He has sometimes been dunned by critics for excruciatingly detailed prose, but such criticism is neither warranted in this case nor unexpected in modern commercial publishing, where action is more highly valued than character.
Vanderhaeghe disregards those boundaries. "The Last Crossing" is a far more satisfying story of a small band's westward journey than McMurtry's rambling, four-part Berrybender Narratives, which began in 2002 with "The Sin Killer" and will end later this year with "Folly and Glory."
While Vanderhaeghe doesn't rival McMurtry in his prime, - these characters are not nearly as engaging as "Lonesome Dove's" Gus McCrae and Woodrow Call, nor are their travails as gripping - he has contributed a new frontier novel that is braver and more eloquent than all but a handful in the Western oeuvre, Canadian or American.
Help other customers find the most helpful reviews 
Was this review helpful to you? Yes No


12 of 13 people found the following review helpful
3.0 out of 5 stars ... following Sergio Leone, November 10, 2002
This review is from: The Last Crossing (Hardcover)
This is an excellent depiction of what we imagine life to be in the North American wilderness in the last part of the XIXth century, without the airbrush effects that plagues this sort of epic.
The author, building on previous successes (notably The Englishman's boy), wants us to stay with his book far too long. Some of the "stories within the story" may be interesting but add nothing to the action nor to the understanding of the characters.
Some of the characters are not sufficiently developed for the reader to know them well: perhaps it would have been better to not try to insert them in the story.
But all in all it is a very good and fascinating book.
Help other customers find the most helpful reviews 
Was this review helpful to you? Yes No


8 of 8 people found the following review helpful
5.0 out of 5 stars The writing alone rates, March 8, 2004
By 
Michael Moore (Statesboro,, Georgia USA) - See all my reviews
(VINE VOICE)    (REAL NAME)   
Verified Purchase(What's this?)
a top score. The author writes a 19th century novel the way it might have been written 150 years ago. In terms of scope, I think this novel closely resembles A.B. Guthrie's, The Big Sky, more than anything else. It takes time to tackle these Post Modern pieces and it takes a while to care about anyone in here but gradually the reader begins to understand the relationships. A lot of stuff goes unsaid which I think speaks well for any writer. We know that Aloysius is a devoted friend to Custis and we figure it out without being clubbed with it. The relationship between Jerry Potts and Custis also figures in this vein. I would like to have read more of Potts' story. My only criticism and it is mild is that Charles narrates a bit too long.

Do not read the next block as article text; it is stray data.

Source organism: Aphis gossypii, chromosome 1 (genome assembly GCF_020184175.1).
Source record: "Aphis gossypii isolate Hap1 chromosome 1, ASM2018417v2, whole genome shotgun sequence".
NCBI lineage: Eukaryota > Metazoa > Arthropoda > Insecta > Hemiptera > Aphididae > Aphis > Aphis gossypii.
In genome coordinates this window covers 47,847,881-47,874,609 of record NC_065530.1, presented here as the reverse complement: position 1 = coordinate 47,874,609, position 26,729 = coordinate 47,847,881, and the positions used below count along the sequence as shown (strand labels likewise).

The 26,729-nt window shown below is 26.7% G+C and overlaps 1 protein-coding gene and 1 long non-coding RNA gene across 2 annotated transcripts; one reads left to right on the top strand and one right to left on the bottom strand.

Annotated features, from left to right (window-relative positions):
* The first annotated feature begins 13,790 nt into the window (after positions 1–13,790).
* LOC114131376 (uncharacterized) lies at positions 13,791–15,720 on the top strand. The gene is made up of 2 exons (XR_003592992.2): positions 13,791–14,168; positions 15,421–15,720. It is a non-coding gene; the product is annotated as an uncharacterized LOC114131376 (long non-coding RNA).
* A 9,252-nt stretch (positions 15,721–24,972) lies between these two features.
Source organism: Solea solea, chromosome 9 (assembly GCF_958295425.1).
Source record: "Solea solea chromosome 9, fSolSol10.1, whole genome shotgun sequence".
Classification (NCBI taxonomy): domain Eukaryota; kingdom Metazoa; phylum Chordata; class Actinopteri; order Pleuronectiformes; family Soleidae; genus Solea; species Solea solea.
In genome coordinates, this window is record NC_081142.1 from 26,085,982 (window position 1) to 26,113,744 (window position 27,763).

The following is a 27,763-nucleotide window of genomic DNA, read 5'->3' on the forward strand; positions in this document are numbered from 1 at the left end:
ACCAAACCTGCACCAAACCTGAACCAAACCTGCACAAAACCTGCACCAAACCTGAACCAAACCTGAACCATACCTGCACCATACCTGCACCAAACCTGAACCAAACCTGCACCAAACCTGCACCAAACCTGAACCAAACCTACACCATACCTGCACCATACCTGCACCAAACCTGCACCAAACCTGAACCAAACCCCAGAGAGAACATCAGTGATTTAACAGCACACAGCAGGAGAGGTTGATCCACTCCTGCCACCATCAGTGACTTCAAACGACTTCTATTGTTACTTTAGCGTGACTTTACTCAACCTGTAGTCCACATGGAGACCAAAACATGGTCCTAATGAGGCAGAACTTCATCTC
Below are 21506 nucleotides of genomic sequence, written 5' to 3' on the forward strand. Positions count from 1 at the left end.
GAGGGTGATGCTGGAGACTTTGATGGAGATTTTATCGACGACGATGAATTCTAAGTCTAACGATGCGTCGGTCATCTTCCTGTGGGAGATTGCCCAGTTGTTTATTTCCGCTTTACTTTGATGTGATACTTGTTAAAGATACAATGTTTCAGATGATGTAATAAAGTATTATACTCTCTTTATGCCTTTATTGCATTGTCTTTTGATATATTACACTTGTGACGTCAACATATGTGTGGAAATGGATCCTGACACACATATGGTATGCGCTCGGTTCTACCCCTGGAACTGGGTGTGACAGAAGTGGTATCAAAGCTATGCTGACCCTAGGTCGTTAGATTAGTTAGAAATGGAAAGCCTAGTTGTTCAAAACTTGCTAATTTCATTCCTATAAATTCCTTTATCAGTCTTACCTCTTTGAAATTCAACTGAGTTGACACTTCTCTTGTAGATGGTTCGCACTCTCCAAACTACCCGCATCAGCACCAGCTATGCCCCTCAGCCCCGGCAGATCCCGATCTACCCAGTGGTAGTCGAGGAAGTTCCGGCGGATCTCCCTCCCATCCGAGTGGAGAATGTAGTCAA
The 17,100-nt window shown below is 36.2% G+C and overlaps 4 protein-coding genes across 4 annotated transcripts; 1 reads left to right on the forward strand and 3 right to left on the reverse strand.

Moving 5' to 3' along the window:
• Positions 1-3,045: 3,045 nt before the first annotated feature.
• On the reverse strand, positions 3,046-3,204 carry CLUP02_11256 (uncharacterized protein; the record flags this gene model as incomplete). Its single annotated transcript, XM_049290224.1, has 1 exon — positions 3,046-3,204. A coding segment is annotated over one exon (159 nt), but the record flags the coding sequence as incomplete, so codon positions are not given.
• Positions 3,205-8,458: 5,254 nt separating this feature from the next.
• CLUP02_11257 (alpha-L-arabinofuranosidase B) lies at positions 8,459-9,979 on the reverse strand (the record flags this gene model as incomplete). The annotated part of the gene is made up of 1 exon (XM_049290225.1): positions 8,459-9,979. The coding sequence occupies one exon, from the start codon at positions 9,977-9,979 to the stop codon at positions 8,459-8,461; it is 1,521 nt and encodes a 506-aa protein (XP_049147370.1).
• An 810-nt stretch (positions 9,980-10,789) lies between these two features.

If you want to read something ultimately satisfying in non traditional ways, this might be your ticket.
Help other customers find the most helpful reviews 
Was this review helpful to you? Yes No


10 of 11 people found the following review helpful
4.0 out of 5 stars "A boom town draws rogues like a jam jar draws wasps.", April 11, 2004
By 
Part historical drama, romance, and character study THE LAST CROSSING has a lot to offer - and rightly so. Hailed as a bestseller in Canada for two years and only recently published in the United States I've been waiting patiently to get my hands on a copy of this book and now I'm far from being disappointed. Guy Vanderhaeghe takes the reader on an adventure through the British Territory (Canada) filled with remarkable characters and wonderful prose. At the center of the novel are Charles and Addington Gaunt who are sent from England to North America in 1871 by their overbearing father to track down their missing brother Simon who has mysteriously disappeared.
After arriving Charles is distressed to learn that Addington is not as concerned about Simon; in fact, Addington has hired a writer to document his journey through the Frontier in an effort to later write a book. The Gaunt's caravan into the British Territory in search of Simon is without incident or danger. Vast and wild pastures filled with dueling Indian tribes and scrupulous whisky traders provide the grand backdrop to this impressive tale. To complement the depth and realization of the landscape Vanderhaughe does a great job of getting into the heads of his characters. I was deeply impressed with his depiction of Charles' torment and grief over his stressed relationship with Simon, and how he wishes he could mend the fences between them. Another successful aspect was how multiple narrators were utilized which enables the reader to gain a better-rounded perspective unlike the reliance of one narrator.